Hadamard product (matrices)
In mathematics, the Hadamard product (also known as the element-wise, entrywise:ch. 5 or Schur product) is a binary operation that takes two matrices of the same dimensions and produces another matrix of the same dimension as the operands where each element i, j is the product of elements i, j of the original two matrices. It should not be confused with the more common matrix product. It is attributed to, and named after, either French mathematician Jacques Hadamard or German mathematician Issai Schur.
For matrices of different dimensions (m × n and p × q, where m ≠ p or n ≠ q) the Hadamard product is undefined.
For example, the Hadamard product for a 3 × 3 matrix A with a 3 × 3 matrix B is
- The Hadamard product is commutative (when working with a commutative ring), associative and distributive over addition. That is, if A, B, and C are matrices of the same size, and k is a scalar:
- The identity matrix under Hadamard multiplication of two m × n matrices is an m × n matrix where all elements are equal to 1. This is different from the identity matrix under regular matrix multiplication, where only the elements of the main diagonal are equal to 1. Furthermore, a matrix has an inverse under Hadamard multiplication if and only if none of the elements are equal to zero.
- For vectors x and y, and corresponding diagonal matrices Dx and Dy with these vectors as their main diagonals, the following identity holds::479
where x* denotes the conjugate transpose of x. In particular, using vectors of ones, this shows that the sum of all elements in the Hadamard product is the trace of ABT. A related result for square A and B, is that the row-sums of their Hadamard product are the diagonal elements of ABT:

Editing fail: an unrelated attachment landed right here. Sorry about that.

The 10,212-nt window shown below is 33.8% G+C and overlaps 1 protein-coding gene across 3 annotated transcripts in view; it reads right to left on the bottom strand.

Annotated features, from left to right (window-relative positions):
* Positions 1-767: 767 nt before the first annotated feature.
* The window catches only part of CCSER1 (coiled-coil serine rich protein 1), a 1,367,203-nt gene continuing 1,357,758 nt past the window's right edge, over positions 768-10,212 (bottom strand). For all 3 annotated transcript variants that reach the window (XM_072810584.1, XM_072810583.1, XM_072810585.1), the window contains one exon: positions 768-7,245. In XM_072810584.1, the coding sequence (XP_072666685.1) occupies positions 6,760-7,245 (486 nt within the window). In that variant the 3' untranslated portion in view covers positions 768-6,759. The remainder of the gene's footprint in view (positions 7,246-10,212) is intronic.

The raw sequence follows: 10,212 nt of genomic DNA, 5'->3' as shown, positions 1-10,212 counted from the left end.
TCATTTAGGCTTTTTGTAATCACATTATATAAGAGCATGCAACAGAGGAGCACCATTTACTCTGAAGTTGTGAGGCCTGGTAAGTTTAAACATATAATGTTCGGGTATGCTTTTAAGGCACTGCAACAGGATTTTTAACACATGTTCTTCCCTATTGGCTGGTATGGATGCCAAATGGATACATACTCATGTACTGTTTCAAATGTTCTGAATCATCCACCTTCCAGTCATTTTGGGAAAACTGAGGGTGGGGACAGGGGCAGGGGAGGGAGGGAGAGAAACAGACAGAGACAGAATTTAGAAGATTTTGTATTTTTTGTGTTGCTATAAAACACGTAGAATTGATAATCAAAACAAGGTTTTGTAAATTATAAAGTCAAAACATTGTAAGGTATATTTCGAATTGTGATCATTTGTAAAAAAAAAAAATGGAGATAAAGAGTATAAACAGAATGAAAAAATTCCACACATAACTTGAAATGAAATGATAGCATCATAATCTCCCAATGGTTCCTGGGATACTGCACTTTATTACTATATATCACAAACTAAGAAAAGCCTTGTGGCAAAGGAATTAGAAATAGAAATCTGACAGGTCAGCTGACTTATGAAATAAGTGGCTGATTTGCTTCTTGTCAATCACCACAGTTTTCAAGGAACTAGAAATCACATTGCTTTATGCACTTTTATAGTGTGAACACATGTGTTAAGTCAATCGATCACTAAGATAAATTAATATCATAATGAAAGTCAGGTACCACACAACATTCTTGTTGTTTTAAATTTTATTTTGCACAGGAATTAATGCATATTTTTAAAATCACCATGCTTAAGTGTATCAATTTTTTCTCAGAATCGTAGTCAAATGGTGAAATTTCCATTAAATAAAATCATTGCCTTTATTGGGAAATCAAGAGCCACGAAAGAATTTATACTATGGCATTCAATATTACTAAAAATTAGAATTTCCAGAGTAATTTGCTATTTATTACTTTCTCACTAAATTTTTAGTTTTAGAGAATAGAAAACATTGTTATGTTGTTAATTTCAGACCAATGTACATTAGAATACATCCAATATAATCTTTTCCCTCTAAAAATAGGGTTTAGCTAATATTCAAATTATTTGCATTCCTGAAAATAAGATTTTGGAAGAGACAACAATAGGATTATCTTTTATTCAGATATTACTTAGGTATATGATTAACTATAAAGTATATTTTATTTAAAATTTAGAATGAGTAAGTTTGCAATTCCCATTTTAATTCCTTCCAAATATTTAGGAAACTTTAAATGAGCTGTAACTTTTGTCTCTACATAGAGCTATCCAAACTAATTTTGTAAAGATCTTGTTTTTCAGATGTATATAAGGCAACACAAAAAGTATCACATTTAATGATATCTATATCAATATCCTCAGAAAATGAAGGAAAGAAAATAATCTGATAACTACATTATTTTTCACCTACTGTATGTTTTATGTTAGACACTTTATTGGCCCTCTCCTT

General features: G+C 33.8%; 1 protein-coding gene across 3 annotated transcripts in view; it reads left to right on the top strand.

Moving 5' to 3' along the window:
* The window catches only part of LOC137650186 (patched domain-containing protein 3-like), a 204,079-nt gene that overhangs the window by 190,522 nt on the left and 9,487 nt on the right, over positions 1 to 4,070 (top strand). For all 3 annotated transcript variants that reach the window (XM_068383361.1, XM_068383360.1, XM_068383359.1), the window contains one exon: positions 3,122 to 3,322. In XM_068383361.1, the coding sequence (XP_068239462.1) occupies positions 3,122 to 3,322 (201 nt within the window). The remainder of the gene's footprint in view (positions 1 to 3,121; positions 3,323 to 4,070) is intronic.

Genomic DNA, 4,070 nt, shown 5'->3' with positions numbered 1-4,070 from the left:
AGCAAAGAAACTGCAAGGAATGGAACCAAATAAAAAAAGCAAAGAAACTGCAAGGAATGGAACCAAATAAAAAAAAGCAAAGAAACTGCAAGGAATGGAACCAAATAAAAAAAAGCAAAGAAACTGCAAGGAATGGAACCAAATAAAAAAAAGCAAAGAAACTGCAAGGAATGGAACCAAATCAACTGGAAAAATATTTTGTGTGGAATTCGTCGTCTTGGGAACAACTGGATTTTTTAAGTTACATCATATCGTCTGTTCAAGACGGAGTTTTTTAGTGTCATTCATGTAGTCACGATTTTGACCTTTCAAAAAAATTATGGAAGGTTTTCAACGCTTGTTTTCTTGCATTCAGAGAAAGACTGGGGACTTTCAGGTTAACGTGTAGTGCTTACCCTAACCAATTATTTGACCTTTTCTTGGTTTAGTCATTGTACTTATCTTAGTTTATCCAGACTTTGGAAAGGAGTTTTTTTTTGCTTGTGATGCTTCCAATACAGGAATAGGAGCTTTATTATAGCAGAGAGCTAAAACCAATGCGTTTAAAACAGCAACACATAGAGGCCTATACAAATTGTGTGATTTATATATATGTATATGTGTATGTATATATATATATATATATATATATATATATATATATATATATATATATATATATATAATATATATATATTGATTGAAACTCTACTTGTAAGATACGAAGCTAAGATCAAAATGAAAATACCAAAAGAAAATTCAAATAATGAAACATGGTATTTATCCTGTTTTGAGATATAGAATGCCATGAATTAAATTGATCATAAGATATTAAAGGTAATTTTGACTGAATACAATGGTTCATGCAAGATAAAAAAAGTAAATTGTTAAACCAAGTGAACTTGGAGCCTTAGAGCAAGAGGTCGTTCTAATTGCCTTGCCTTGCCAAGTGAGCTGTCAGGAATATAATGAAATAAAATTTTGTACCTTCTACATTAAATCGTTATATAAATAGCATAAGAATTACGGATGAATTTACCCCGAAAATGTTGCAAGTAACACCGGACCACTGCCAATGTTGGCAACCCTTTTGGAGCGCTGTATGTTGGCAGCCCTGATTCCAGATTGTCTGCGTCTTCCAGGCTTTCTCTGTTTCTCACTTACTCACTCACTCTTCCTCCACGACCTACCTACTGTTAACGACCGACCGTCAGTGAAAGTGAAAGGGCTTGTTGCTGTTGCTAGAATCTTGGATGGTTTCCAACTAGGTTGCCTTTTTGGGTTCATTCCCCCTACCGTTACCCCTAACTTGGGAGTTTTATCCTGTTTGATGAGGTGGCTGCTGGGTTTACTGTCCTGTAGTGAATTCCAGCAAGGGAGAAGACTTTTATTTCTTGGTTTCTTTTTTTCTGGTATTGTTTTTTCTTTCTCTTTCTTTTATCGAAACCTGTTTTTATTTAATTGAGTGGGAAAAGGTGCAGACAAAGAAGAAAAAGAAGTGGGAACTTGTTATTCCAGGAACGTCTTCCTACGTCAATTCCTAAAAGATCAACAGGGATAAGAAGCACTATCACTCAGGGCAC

- The Hadamard product is a principal submatrix of the Kronecker product.
- The Hadamard product satisfies the rank inequality
- If A and B are positive-definite matrices, then the following inequality involving the Hadamard product is valid:
- where λi(A) is the ith largest eigenvalue of A.
- If D and E are diagonal matrices, then
- The Hadamard product of two vectors and is the same as matrix multiplication of one vector by the corresponding diagonal matrix of the other vector:
Schur product theorem
The Hadamard product of two positive-semidefinite matrices is positive-semidefinite. This is known as the Schur product theorem, after German mathematician Issai Schur. For two positive-semidefinite matrices A and B, it is also known that the determinant of their Hadamard product is greater than or equal to the product of their respective determinants:
In programming languages
Hadamard multiplication is built into certain programming languages under various names. In MATLAB, GNU Octave, GAUSS and HP Prime, it is known as array multiplication, or in Julia broadcast multiplication, with the symbol
.*. In Fortran, R, APL, J and Wolfram Language (Mathematica), it is done through simple multiplication operator
*, whereas the matrix product is done through the function
+/ .* and the
. operators, respectively. In Python with the NumPy numerical library or the SymPy symbolic library, multiplication of array objects as
a1*a2 produces the Hadamard product, but otherwise multiplication as
a1@a2 or matrix objects
m1*m2 will produce a matrix product. The Eigen C++ library provides a
cwiseProduct member function for the Matrix class (
a.cwiseProduct(b)), while the Armadillo library uses the operator
% to make compact expressions (
a % b;
a * b is a matrix product).
Other Hadamard operations are also seen in the mathematical literature, namely the Hadamard root and Hadamard power (which are in effect the same thing because of fractional indices), defined for a matrix such that:
The Hadamard inverse reads:
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